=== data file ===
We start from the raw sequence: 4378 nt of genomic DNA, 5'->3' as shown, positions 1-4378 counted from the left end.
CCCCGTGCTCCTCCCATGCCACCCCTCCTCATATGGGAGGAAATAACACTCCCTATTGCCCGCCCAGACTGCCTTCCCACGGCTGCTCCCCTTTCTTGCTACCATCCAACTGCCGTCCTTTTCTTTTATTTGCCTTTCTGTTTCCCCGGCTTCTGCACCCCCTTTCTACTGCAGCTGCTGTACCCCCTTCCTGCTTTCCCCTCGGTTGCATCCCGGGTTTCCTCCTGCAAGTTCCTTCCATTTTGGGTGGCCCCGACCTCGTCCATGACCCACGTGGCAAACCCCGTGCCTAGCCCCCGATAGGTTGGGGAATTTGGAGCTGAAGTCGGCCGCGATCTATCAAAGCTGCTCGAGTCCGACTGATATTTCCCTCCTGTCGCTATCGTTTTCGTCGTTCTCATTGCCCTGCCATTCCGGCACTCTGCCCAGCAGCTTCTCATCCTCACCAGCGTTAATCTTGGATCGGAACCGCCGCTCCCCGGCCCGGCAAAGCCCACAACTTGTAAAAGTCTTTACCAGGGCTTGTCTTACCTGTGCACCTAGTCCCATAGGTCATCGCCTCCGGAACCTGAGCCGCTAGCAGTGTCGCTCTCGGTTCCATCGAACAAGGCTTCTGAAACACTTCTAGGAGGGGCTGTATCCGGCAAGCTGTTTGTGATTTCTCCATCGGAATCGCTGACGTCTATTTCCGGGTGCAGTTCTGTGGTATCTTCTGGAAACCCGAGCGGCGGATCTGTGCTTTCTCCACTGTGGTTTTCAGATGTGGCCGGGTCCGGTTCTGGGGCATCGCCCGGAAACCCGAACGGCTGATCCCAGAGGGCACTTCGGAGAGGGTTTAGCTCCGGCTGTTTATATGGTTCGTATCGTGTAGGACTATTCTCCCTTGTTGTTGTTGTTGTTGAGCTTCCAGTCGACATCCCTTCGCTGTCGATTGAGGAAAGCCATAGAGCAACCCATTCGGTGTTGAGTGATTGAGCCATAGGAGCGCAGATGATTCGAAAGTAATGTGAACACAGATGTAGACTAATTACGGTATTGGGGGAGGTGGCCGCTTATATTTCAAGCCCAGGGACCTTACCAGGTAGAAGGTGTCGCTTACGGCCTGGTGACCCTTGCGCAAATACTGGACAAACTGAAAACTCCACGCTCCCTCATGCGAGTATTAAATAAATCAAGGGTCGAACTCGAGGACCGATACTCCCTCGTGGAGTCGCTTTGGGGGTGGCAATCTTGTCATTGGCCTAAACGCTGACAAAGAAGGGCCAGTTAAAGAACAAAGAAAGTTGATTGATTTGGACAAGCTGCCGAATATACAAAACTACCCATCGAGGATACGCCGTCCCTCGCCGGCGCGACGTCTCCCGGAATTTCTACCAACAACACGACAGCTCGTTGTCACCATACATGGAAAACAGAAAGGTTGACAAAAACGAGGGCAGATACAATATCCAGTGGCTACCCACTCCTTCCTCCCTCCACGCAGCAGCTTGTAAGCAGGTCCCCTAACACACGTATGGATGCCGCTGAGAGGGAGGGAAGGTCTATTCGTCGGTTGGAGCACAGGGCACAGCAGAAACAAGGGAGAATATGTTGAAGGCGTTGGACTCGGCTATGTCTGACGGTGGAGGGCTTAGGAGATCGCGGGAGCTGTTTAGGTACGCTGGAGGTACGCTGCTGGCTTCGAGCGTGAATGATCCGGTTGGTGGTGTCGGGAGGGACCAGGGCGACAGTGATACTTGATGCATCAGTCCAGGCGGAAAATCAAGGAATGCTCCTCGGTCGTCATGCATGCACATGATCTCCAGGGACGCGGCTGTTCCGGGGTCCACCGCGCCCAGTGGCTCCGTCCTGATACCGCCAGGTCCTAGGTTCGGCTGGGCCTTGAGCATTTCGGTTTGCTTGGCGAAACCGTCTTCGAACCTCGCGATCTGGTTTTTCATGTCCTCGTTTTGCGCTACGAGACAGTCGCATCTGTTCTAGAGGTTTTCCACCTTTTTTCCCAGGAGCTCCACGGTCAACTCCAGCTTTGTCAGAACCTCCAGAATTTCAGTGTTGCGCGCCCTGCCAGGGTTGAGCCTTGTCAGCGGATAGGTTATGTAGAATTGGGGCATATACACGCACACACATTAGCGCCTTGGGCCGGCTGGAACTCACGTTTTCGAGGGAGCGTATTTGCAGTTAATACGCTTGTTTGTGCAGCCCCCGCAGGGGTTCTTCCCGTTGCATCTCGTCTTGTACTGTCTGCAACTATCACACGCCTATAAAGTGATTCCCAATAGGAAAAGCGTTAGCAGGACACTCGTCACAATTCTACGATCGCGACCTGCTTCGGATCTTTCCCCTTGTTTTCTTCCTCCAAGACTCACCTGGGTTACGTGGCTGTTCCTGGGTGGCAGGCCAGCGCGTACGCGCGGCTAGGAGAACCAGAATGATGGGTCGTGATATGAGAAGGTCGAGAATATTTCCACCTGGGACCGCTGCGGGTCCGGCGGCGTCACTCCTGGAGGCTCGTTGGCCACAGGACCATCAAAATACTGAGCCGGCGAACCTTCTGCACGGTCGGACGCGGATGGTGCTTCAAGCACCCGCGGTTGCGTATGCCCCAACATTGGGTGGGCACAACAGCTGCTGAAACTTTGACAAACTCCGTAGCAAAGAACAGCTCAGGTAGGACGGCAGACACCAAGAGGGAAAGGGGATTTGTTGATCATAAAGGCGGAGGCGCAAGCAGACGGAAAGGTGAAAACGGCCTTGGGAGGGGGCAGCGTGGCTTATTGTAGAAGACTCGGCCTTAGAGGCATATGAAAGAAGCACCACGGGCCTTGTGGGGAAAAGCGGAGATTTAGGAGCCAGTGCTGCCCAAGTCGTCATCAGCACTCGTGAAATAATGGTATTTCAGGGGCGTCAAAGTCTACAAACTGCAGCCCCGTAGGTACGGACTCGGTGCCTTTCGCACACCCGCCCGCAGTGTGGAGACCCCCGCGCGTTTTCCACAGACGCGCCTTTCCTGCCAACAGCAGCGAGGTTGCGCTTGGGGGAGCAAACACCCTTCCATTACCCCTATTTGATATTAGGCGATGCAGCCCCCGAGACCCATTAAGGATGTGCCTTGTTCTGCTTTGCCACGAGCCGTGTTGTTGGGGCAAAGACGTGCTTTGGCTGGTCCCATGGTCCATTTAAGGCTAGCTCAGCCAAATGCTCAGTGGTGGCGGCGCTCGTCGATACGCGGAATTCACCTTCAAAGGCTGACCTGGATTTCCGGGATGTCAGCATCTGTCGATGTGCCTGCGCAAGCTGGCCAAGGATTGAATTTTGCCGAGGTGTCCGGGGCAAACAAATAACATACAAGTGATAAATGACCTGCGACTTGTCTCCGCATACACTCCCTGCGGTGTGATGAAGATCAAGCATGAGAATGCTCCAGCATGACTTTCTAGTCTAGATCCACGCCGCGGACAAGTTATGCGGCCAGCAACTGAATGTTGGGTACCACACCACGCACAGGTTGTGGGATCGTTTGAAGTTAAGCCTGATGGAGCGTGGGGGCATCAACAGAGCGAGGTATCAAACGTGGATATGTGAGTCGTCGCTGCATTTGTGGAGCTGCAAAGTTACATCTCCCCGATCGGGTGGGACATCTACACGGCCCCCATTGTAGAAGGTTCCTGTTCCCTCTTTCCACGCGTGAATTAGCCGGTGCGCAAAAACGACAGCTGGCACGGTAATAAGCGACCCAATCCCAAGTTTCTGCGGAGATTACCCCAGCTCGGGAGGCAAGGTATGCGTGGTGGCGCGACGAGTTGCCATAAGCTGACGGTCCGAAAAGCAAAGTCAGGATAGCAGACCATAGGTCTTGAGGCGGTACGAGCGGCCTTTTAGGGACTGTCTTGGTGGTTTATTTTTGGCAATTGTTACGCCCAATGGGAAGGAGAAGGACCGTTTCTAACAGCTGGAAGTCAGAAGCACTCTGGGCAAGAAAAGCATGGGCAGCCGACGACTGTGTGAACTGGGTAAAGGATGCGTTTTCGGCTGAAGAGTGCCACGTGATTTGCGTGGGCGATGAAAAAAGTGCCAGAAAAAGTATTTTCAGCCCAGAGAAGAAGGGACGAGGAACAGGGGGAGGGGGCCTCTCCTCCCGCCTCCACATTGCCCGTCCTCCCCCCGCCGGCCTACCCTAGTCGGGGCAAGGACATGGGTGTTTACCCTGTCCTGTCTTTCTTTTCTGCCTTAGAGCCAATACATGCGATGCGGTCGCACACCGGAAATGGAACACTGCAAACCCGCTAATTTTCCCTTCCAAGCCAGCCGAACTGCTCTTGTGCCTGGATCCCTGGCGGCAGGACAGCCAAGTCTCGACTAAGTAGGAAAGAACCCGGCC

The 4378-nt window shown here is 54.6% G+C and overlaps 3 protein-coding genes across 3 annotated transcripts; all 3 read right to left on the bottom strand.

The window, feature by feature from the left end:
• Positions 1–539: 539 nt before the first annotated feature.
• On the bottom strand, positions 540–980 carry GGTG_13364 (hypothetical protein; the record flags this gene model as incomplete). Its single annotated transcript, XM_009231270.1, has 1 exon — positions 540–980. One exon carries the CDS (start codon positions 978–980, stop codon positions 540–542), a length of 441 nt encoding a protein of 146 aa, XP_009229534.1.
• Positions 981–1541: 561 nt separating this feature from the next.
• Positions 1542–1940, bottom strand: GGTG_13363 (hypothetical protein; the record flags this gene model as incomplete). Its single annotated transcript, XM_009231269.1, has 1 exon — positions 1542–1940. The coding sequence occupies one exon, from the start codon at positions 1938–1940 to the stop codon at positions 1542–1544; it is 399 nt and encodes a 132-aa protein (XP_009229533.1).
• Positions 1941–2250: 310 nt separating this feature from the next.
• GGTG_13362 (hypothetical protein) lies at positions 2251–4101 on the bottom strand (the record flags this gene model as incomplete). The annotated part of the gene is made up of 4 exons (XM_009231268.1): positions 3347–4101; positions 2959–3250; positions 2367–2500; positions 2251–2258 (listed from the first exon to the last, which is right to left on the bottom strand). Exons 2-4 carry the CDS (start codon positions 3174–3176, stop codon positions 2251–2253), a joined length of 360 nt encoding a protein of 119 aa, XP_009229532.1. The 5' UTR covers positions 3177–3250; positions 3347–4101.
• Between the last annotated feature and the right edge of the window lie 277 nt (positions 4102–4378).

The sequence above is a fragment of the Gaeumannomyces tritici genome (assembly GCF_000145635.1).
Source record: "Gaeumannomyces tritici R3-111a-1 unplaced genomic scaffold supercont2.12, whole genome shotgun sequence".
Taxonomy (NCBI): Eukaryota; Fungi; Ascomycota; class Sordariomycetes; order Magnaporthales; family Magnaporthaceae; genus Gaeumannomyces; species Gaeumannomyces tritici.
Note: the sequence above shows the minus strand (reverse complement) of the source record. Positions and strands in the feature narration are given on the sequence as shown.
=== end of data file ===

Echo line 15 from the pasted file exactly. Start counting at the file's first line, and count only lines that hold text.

Note: the sequence above shows the minus strand (reverse complement) of the source record. Positions and strands in the feature narration are given on the sequence as shown.